Which leads us to the next way we are encouraged in times of depression; Prayer.
In the last post, I shared about Abraham Lincoln and his struggles with depression and how he found help in God’s word and in attending church, but he also depended on prayer. Perhaps Lincoln’s most famous words on the subject of prayer reflect an awareness of his great responsibility and personal inadequacy: “I have been driven many times upon my knees,” he once confided in an associate, “by the overwhelming conviction that I had nowhere else to go.”
The psalmist has the same conviction…
8 By day the LORD directs his love, at night his song is with me— a prayer to the God of my life.
In the next verses we will see the Psalmist prayer. It’s honest, it’s real and its raw. Do you feel you can be completely honest with God in prayer? Can you tell God how you really feel? The Psalms tell us it’s ok to be angry with God, to be frustrated and share hurts with God.
9 I say to God my Rock, “Why have you forgotten me? Why must I go about mourning, oppressed by the enemy?”
10 My bones suffer mortal agony as my foes taunt me, saying to me all day long, “Where is your God?”
Years ago on a Sunday morning after the service I left for home, Danielle was still at church but I thought she was with Niki. Niki thought she was with me, so we went home and left her. Of course, as soon as we reached home we realized our mistake and I came right back. I found her waiting for me, tears in her eyes and with disappointment in her voice she said, “Daddy, you forgot me!” What a horrible feeling it is to be forgotten!
That is the feeling expressed here, and what a terrible feeling it is. How honest and real.
The first step to overcoming depression is to admit it. The psalmist readily admits, both to himself and to God, that he is in despair.
There is a saying that I agree with, “Without revealing, there is no healing.” We must be honest and open to get better. Prayer is the revealing that leads to healing.
As the Psalm ends and his prayer ends, he moves from Talking to God to talking to himself.
11 Why are you downcast, O my soul? Why so disturbed within me? Put your hope in God, for I will yet praise him,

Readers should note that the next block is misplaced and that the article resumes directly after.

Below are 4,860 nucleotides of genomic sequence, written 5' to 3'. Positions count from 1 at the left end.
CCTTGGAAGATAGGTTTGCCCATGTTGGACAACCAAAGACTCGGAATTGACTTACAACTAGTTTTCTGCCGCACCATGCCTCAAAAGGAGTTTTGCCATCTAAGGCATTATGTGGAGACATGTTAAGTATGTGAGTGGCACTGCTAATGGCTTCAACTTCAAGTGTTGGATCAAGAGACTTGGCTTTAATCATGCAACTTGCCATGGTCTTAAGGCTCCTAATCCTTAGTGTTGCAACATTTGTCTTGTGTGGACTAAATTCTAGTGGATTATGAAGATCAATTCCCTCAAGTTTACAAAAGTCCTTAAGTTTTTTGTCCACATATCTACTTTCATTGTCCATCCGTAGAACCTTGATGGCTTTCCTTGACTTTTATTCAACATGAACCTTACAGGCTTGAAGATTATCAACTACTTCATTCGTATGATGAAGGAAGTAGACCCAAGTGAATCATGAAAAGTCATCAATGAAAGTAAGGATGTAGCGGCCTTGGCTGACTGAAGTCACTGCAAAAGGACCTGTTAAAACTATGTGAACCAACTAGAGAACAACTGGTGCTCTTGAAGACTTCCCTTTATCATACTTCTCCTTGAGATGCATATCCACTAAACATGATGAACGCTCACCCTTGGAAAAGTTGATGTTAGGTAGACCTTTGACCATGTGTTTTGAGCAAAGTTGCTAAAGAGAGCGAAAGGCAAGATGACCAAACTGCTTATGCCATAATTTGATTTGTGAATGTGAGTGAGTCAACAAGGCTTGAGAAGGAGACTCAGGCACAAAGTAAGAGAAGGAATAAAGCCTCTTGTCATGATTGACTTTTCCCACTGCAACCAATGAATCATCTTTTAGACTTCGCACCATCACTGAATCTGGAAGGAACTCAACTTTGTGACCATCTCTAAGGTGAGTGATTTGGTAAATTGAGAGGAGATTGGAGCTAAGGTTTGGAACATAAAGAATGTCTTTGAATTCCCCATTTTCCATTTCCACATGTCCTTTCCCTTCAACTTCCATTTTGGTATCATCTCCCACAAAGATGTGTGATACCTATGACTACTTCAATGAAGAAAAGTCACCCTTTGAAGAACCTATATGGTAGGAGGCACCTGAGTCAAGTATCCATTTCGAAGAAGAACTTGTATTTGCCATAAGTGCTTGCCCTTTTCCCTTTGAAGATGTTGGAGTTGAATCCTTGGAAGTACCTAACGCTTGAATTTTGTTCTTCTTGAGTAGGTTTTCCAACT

Martyn Lloyd-Jones, a doctor who became a pastor in his book, Spiritual Depression: Its Causes and Cure ([Eerdmans], pp. 20-21), comments,
“Have you not realized that most of your unhappiness in life is due to the fact that you are listening to yourself instead of talking to yourself? Take those thoughts that come to you the moment you wake up in the morning. You have not originated them, but they start talking to you, they bring back the problems of yesterday, etc. Somebody is talking. Who is talking to you? Your self is talking to you. Now this man’s treatment was this; instead of allowing this self to talk to him, he starts talking to himself….
The main art in the matter of spiritual living is to know how to handle yourself. You have to take yourself in hand, you have to address yourself, preach to yourself, question yourself. You must say to your soul: ‘Why art thou cast down’–what business have you to be disquieted? You must turn on yourself, upbraid yourself, condemn yourself, exhort yourself, and say to yourself: ‘Hope thou in God’–instead of muttering in this depressed, unhappy way. And then you must go on to remind yourself of God, Who God is, and what God is and what God has done, and what God has pledged Himself to do. Then having done that, end on this great note: defy yourself, and defy other people, and defy the devil and the whole world, and say with this man: “I shall yet praise Him for the help of His countenance, who is also the health of my countenance and my God”.
We find encouragement from God’s Word, God’s People, Remembering the good God has done and Praying to God.
I hope that you may be encouraged this week.